The provincial government in British Columbia (BC), ICBC (Insurance Corporation of British Columbia), and the police are launching two pilots to explore how technology can help combat distracted driving on the Canadian province’s roads.
ICBC says that insurance rates in BC are under escalating pressure, in part from the rapidly increasing number of crashes occurring on the province’s roads, with distracted driving now responsible for more than 25% of all fatalities. The trials are further actions that government, ICBC and BC police are taking to reduce crashes caused by distracted driving, and form part of the partnership’s Enhanced Traffic Enforcement Program (ETEP). Findings from the pilots will be used to inform future decisions around distracted driving prevention and enforcement, as well as changes to improve the fairness of how insurance rates are set.
The first pilot, a partnership between government and ICBC, will include up to 200 customers using smartphone apps paired with telematics devices fitted to their vehicle. The on-board unit (OBU) communicates with an app installed on the driver’s cellphone that works to block the use of a handheld device when the in-vehicle technology senses that the vehicle is being driven. The combination of telematics with phone apps has typically allowed insurers to collect driving behavior data, such as distance traveled and average speed. However, for this pilot ICBC is interested in the user’s experience with telematics in their vehicle.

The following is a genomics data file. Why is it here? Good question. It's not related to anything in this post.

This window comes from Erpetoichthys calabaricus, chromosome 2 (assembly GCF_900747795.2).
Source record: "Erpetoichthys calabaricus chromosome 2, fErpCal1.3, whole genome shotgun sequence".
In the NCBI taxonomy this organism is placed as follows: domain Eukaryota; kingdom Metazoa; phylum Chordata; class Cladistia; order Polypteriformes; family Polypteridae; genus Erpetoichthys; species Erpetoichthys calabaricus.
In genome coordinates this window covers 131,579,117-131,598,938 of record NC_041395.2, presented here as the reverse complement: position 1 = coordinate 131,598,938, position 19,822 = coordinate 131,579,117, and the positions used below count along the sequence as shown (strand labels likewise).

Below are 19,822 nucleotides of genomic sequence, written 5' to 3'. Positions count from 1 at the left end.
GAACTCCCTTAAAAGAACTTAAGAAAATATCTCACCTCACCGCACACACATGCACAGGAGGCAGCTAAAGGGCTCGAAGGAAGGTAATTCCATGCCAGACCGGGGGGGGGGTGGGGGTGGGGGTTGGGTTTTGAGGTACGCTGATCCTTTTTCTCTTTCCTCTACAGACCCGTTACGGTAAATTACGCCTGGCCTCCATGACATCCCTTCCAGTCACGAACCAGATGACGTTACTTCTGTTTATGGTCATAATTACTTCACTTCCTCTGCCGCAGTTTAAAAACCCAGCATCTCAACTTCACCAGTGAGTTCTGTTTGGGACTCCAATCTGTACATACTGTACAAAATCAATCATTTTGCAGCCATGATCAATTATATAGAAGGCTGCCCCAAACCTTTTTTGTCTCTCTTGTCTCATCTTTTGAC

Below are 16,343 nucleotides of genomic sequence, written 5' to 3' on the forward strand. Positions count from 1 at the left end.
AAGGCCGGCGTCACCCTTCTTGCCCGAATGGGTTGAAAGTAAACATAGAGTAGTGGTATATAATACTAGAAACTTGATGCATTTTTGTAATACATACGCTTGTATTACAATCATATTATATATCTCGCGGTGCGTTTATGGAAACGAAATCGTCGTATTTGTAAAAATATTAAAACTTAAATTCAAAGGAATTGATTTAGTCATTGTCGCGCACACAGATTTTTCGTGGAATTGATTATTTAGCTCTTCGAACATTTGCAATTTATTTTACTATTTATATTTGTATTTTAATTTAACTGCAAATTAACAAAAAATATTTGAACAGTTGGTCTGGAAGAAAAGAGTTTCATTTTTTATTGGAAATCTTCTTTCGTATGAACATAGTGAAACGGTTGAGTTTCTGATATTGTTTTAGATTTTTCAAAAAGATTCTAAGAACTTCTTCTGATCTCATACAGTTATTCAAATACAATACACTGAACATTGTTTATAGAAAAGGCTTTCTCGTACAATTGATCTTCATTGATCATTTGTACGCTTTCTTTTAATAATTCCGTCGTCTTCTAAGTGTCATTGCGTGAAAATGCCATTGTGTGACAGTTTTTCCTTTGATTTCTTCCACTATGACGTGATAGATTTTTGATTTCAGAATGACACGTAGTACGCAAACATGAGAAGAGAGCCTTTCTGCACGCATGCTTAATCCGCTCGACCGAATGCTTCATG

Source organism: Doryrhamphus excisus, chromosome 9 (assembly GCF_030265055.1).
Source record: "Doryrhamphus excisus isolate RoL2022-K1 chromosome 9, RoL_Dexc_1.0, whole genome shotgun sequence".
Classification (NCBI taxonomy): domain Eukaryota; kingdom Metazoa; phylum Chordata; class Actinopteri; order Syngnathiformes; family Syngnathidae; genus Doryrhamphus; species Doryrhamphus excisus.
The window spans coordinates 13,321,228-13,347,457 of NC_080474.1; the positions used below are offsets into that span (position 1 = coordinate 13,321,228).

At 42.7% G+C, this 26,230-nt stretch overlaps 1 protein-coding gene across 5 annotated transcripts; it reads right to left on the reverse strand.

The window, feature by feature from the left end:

In the coming weeks ICBC will confirm two to three vendors whose technology will be used during the pilot, which is set to launch in January, with results prepared in the spring of 2018. The technology to be used in the pilot was determined to be the most promising, based on a review of submissions from a request for information ICBC issued in the spring. ICBC will recruit volunteers from its customer advisory panel, and is looking for participants aged 19 years and over from across BC.
The government and ICBC will also be working in partnership with police to conduct an additional pilot to test a new distracted driving enforcement technology beginning in the spring of 2018. A Bluetooth-enabled ‘scope’ will be the latest tool police will have on-hand to capture distracted driving. Units will be tested by police in varying weather and traffic conditions for usability and effectiveness. The scope will capture an image that can be instantly shared with other officers in the immediate area, who will then be able to show the image to the distracted driver.